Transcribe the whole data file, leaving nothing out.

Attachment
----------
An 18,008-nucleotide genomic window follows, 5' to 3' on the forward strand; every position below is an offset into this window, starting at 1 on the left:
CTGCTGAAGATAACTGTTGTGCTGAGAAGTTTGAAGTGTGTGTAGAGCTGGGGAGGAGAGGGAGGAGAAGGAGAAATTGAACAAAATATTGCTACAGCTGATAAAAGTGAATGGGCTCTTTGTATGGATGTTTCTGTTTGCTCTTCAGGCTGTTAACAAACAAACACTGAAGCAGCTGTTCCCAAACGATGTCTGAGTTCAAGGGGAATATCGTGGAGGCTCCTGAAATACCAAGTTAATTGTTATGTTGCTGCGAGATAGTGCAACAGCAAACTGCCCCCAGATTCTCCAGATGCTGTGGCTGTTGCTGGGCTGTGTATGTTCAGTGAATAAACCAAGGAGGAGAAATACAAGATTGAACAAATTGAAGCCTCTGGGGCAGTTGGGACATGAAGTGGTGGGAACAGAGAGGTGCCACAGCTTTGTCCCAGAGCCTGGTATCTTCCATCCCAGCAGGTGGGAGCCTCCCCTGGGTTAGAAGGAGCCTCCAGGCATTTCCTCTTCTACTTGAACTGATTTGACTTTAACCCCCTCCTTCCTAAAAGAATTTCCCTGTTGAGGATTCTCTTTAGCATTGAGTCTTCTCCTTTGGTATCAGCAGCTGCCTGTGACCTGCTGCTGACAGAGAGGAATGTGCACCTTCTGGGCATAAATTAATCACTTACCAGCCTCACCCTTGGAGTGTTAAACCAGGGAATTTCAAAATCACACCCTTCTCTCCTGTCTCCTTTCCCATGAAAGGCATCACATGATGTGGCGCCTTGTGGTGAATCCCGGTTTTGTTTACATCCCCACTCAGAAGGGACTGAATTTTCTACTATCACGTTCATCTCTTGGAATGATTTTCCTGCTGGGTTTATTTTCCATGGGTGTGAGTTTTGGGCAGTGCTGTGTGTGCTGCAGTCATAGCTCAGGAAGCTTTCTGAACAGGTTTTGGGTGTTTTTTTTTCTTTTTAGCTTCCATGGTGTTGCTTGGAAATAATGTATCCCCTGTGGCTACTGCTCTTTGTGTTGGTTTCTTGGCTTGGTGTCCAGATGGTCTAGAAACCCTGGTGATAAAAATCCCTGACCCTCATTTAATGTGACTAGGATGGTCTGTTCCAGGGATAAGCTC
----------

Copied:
An 18,008-nucleotide genomic window follows, 5' to 3' on the forward strand; every position below is an offset into this window, starting at 1 on the left:
CTGCTGAAGATAACTGTTGTGCTGAGAAGTTTGAAGTGTGTGTAGAGCTGGGGAGGAGAGGGAGGAGAAGGAGAAATTGAACAAAATATTGCTACAGCTGATAAAAGTGAATGGGCTCTTTGTATGGATGTTTCTGTTTGCTCTTCAGGCTGTTAACAAACAAACACTGAAGCAGCTGTTCCCAAACGATGTCTGAGTTCAAGGGGAATATCGTGGAGGCTCCTGAAATACCAAGTTAATTGTTATGTTGCTGCGAGATAGTGCAACAGCAAACTGCCCCCAGATTCTCCAGATGCTGTGGCTGTTGCTGGGCTGTGTATGTTCAGTGAATAAACCAAGGAGGAGAAATACAAGATTGAACAAATTGAAGCCTCTGGGGCAGTTGGGACATGAAGTGGTGGGAACAGAGAGGTGCCACAGCTTTGTCCCAGAGCCTGGTATCTTCCATCCCAGCAGGTGGGAGCCTCCCCTGGGTTAGAAGGAGCCTCCAGGCATTTCCTCTTCTACTTGAACTGATTTGACTTTAACCCCCTCCTTCCTAAAAGAATTTCCCTGTTGAGGATTCTCTTTAGCATTGAGTCTTCTCCTTTGGTATCAGCAGCTGCCTGTGACCTGCTGCTGACAGAGAGGAATGTGCACCTTCTGGGCATAAATTAATCACTTACCAGCCTCACCCTTGGAGTGTTAAACCAGGGAATTTCAAAATCACACCCTTCTCTCCTGTCTCCTTTCCCATGAAAGGCATCACATGATGTGGCGCCTTGTGGTGAATCCCGGTTTTGTTTACATCCCCACTCAGAAGGGACTGAATTTTCTACTATCACGTTCATCTCTTGGAATGATTTTCCTGCTGGGTTTATTTTCCATGGGTGTGAGTTTTGGGCAGTGCTGTGTGTGCTGCAGTCATAGCTCAGGAAGCTTTCTGAACAGGTTTTGGGTGTTTTTTTTTCTTTTTAGCTTCCATGGTGTTGCTTGGAAATAATGTATCCCCTGTGGCTACTGCTCTTTGTGTTGGTTTCTTGGCTTGGTGTCCAGATGGTCTAGAAACCCTGGTGATAAAAATCCCTGACCCTCATTTAATGTGACTAGGATGGTCTGTTCCAGGGATAAGCTC